18. Second, in terms of personnel, we have recruited about 100 ECG Counsellors. We look for professionals who believe in the importance of ECG and giving guidance to our young. We also ensure that ECG Counsellors come from diverse backgrounds and experiences. Today, in the polytechnics and ITE, one third of the counsellors are from the education and training profession, and two-thirds have at least five years of working experience in industries such as info-communications, banking and finance, engineering and healthcare. They are able to synthesise their experiences in the real world of work with classroom learning, and offer a healthy breadth of perspectives to enable students to make the best of their options and opportunities.

19. The ECG Counsellors are constantly developing their competencies. They go through regular professional training to develop their counselling and facilitation skills. They also keep their understanding of industries current through formal courses and informal channels. Over the past three years, they attended close to 60 organised industry networking sessions and learning journeys, across more than 20 sectors.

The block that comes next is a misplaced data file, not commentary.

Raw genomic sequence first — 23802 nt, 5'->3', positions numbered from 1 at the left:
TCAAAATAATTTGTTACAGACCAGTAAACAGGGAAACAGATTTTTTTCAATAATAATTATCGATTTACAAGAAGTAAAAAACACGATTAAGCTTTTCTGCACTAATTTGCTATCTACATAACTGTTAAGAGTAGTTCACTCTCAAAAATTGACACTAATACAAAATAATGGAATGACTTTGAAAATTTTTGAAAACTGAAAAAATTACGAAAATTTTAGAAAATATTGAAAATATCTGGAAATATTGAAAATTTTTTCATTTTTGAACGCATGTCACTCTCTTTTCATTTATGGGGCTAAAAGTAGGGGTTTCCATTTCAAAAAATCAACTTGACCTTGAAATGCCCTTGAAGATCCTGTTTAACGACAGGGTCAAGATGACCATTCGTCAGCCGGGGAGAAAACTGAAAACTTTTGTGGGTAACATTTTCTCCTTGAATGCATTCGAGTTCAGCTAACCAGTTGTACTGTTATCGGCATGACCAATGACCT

20. Third, the curriculum. We have developed a structured curriculum with defined learning outcomes. Today, in secondary schools, the ECG curriculum is about 16-20 hours. The emphasis is on career exploration, and not to make the students immediately pin-point a career to pursue. We want students to deepen their understanding of themselves through various psychological assessment tools and discussion with the Counsellors, and get a glimpse into the world of work.

21. In polytechnics and ITE, the ECG curriculum is about 40-60 hours, where the emphasis shifts towards career planning. Students develop information-gathering and decision-making skills to evaluate options and make informed career decisions. Internships in their final year is an important cap stone to further clarify their interests. And before their transition to work, students are also taught good work ethics and job search skills such as resume writing and handling an employment interview.